“We are dis­ap­point­ed by this de­vel­op­ment as we feel the da­ta ac­cu­mu­lat­ed to date sup­port the ef­fi­ca­cy and safe­ty of sirukum­ab in the treat­ment of mod­er­ate­ly to se­vere­ly ac­tive rheuma­toid arthri­tis,” said New­man Yeild­ing, head of im­munol­o­gy de­vel­op­ment at Janssen. “We be­lieve sirukum­ab rep­re­sents an im­por­tant ther­a­peu­tic op­tion for pa­tients liv­ing with rheuma­toid arthri­tis, es­pe­cial­ly for those in­di­vid­u­als who cy­cle through mul­ti­ple treat­ments and con­tin­ue to strug­gle to find an ef­fec­tive op­tion for a po­ten­tial­ly dis­abling dis­ease. We are re­view­ing the de­tails of the com­plete re­sponse let­ter and plan to have a fol­low-up dis­cus­sion with the agency to gain a full un­der­stand­ing of FDA re­quire­ments for U.S. ap­proval.”

Charles Nichols, LSU School of Medicine

Could psy­che­delics tack­le the obe­si­ty cri­sis? A long­time re­searcher in the field says his lat­est mouse study sug­gests po­ten­tial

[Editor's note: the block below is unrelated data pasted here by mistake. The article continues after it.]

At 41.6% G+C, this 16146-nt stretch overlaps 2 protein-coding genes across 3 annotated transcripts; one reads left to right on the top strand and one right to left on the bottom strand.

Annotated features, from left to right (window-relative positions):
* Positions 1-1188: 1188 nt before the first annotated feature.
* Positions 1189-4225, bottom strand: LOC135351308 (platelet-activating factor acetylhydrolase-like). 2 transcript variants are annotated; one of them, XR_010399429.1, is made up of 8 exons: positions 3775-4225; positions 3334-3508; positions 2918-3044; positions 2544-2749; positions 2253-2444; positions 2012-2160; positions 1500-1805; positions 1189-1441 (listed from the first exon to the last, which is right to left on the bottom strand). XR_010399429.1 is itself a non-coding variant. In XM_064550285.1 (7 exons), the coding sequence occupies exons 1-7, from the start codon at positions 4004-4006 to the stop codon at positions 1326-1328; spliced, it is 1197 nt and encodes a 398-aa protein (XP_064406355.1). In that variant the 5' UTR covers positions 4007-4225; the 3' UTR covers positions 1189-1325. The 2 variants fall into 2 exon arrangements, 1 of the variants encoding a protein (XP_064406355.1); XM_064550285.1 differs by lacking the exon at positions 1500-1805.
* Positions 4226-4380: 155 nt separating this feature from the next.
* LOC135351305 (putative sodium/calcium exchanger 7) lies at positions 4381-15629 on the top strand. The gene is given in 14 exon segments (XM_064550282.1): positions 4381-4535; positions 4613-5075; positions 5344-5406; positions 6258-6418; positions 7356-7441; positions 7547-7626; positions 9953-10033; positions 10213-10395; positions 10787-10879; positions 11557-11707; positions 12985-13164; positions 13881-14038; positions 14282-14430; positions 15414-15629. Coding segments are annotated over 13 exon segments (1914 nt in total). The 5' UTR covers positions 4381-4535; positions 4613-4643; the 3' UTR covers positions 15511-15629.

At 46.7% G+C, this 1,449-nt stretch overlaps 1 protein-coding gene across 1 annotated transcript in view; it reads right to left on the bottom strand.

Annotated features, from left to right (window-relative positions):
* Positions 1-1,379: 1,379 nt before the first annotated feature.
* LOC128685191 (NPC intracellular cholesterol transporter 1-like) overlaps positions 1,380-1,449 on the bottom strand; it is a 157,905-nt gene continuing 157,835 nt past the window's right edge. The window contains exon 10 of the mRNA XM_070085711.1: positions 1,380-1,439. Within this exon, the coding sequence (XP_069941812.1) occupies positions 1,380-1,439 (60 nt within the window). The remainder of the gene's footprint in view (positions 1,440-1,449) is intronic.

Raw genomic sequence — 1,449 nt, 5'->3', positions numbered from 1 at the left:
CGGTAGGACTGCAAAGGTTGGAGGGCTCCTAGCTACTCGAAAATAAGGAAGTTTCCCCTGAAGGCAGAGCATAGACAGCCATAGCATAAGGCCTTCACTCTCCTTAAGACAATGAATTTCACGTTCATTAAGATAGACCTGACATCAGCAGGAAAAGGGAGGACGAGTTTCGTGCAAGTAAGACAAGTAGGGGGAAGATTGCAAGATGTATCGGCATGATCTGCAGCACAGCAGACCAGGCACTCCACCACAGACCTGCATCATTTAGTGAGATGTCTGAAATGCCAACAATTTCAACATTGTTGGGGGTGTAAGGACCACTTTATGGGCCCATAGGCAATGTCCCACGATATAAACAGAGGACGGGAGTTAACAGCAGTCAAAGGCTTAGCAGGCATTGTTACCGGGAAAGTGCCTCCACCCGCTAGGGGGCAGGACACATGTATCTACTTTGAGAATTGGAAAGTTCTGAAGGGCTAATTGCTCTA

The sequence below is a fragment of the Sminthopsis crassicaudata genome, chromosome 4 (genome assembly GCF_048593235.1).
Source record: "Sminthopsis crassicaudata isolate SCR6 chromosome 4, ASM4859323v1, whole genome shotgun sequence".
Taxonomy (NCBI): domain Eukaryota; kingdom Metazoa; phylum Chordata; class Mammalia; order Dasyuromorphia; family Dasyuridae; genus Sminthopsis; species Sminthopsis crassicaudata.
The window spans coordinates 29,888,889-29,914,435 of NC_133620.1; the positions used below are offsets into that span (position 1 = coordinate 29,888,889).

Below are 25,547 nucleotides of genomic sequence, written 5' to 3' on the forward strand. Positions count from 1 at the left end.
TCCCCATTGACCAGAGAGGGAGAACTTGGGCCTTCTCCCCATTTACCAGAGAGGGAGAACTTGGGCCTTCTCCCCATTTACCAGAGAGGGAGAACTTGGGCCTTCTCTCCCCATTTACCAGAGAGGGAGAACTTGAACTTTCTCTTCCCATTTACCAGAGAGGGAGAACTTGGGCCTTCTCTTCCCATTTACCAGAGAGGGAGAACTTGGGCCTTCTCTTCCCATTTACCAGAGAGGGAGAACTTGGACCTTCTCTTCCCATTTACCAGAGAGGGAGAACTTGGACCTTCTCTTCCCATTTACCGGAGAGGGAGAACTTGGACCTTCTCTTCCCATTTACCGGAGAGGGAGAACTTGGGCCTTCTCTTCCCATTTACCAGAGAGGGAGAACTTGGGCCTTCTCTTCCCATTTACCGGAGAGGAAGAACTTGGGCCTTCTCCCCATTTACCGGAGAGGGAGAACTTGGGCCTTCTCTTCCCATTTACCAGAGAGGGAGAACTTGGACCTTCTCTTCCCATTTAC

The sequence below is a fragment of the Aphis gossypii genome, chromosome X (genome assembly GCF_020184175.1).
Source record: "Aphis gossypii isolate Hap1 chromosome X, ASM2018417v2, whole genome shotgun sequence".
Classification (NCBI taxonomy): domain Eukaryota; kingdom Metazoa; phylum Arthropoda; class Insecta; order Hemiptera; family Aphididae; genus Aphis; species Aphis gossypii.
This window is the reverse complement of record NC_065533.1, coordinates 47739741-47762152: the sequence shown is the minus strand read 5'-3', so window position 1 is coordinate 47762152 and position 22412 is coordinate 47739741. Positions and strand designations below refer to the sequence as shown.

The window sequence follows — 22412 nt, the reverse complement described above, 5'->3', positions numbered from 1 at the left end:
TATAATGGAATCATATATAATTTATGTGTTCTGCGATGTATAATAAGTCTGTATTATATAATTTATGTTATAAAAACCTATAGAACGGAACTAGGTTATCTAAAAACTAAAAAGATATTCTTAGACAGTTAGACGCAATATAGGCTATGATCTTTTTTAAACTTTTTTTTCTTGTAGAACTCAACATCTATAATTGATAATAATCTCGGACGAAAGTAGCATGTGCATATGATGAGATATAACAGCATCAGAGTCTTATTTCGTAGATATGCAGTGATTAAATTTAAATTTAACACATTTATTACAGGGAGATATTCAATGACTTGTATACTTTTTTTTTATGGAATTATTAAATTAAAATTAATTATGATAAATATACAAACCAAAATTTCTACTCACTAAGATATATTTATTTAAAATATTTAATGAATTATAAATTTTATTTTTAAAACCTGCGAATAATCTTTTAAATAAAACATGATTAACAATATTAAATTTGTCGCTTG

Psychedelics have experienced a renaissance in recent years amid a torrent of preclinical and clinical research suggesting it might provide a path to treat mood disorders conventional remedies have only scraped at. Now a preclinical trial from a young biotech suggests at least one psychedelic compound has effects beyond the mind, and — if you believe the still very, very early hype — could provide the first single remedy for some of the main complications of obesity.

Deborah Dunsire. Lundbeck

UP­DAT­ED: Deb­o­rah Dun­sire is pay­ing $2B for a chance to leap di­rect­ly in­to a block­buster show­down with a few of the world's biggest phar­ma gi­ants